I had a long chat with a woman today who reminds me so much of my former self: lots of potential but too insecure to recognize her dreams, much less pursue them.
Perhaps the most important lesson my former career as a nutritionist/nutrition therapist and personal experience with weight and body image issues taught me is this: Failure to follow our dreams, to live largely and with gusto, makes way for weight, body image and food issues. And fixating on what we perceive as our primary issue (say, added pounds) will keep us from those dreams like a pack of guard-dog hyenas.
If we focus on the symptoms (those pounds) rather than the culprit (failure to pursue your passions), our symptoms will expand until they swallow us and our emotional well-being whole. Meanwhile, our dreams will slip away until we either forget we had them or keep us from recognizing them in the first place.
We’re not afraid of being large (or other negative adjectives), we’re afraid living large. God forbid we don’t succeed, right? Please tell that inner-naysayer to shove it; bumpy roads lead to success.
And how do these lessons relate to suspense, you ask? (Thanks for asking! Brings me to my next point…;)) We don’t simply want to read and write page-turner novels, we want to live them. Who wants a life in which we do not look forward to the next day while savoring the current one? In which challenges are simply obstacles worth surpassing and learning from–so we can get to all the saucy, thrilling good stuff? ;) Since the day I claimed writing as my career, I wake up eager for what the day will bring. Heck, I daydream about it before I fall asleep at night. And guess what—food/body/weight “issues” have long since fallen to the wayside. The same has happened time and time again to friends and former clients.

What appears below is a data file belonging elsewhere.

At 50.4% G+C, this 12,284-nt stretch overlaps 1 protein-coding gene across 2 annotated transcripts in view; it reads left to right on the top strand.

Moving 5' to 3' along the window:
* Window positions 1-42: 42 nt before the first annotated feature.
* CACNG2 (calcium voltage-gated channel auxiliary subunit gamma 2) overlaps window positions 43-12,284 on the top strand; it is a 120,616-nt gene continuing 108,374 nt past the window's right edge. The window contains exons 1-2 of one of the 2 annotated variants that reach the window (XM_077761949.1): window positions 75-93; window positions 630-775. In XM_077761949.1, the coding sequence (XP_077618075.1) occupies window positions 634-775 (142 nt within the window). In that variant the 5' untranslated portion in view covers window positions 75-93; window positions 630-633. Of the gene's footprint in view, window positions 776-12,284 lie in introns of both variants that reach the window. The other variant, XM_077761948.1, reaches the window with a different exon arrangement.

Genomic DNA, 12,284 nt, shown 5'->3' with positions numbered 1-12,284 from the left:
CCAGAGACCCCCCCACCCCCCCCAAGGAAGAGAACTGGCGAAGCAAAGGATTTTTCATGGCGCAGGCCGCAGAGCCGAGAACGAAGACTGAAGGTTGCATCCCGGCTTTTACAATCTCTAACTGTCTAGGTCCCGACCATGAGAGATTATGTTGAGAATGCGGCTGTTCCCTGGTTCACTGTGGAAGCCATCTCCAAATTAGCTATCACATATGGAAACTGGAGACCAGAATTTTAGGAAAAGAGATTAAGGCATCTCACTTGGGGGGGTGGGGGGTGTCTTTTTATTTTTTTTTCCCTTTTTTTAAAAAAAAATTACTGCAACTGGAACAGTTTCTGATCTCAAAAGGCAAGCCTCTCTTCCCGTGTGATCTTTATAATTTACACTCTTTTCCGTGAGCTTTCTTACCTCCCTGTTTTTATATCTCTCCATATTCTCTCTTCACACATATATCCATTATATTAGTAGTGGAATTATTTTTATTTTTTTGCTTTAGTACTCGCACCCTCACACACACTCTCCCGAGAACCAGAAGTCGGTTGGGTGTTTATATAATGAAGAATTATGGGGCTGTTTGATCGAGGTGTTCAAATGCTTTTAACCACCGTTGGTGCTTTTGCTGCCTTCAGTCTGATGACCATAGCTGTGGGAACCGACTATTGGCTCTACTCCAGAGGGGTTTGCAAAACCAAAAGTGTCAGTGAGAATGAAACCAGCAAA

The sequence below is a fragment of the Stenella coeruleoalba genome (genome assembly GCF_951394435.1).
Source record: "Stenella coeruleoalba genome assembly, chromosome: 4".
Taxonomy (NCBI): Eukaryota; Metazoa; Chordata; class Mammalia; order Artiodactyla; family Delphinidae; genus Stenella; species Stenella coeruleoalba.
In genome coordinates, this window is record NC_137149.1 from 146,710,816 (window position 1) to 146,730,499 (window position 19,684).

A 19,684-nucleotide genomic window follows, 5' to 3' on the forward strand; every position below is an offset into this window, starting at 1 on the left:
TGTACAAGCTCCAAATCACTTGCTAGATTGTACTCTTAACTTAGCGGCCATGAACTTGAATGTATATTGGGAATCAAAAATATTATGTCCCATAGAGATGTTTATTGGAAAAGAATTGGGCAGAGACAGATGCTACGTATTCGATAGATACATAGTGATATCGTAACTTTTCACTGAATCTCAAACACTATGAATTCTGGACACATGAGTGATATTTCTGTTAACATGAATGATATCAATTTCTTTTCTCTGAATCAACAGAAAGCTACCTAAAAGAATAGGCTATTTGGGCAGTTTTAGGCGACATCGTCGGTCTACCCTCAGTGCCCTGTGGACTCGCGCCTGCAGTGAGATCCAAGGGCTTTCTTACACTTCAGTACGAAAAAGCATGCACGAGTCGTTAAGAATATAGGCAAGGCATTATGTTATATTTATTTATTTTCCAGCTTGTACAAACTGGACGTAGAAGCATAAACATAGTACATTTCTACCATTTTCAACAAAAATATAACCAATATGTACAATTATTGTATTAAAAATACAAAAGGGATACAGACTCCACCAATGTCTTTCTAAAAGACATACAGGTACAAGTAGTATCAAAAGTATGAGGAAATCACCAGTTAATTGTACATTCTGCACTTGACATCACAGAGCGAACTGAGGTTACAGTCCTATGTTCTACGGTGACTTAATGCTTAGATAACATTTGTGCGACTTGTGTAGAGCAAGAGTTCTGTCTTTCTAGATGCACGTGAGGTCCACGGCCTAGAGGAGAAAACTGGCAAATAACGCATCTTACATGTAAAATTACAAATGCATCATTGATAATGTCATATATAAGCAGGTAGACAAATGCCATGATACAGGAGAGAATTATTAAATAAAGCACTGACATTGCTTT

I’m not suggesting that pursuing your dreams cause you to eat more fruits and veggies, swap pastries for whole grains or associate food with gratitude, rather than guilt. Nor will it make you instantly happier with you and your body, precisely as they are. But doing so can ease the process.
Not convinced? Try it. Before each meal, jot some notes down on your laptop or journal about your dreams. Complete the following: “If I had a magic wand I would…” (Sorry, ‘alter my appearance/weight/metabolism,’ is not an option.) Then plot some baby steps to help get you there.
As readers and writers, i.e., lovers of words, I suspect that Julia Cameron’s guidelines in the “Artist’s Way” will serve you wonders. Cameron suggests free-writing several pages each morning—free of self-judgment, whatever comes to mind. If you have no clue as to your personal obstacles, wishes and dreams or other issues you’re failing to face, they will show up in those pages. I’d put money—okay, granola bars—on it.
We love mysterious, suspenseful, thrilling stories…the way they captivate us, make our day’s stresses seem, for the moment, obsolete… (See more on this in my previous post, Thrill Therapy) Well, use your imagination. Your life is a story, of your own creation. Where is it heading? Who is the heroine? Most importantly, what does she most desire? If you’re so bold as to post your responses here, I promise to cheer you on wildly.
If you’ve already learned these lessons (hooray!), I’d love to hear your story.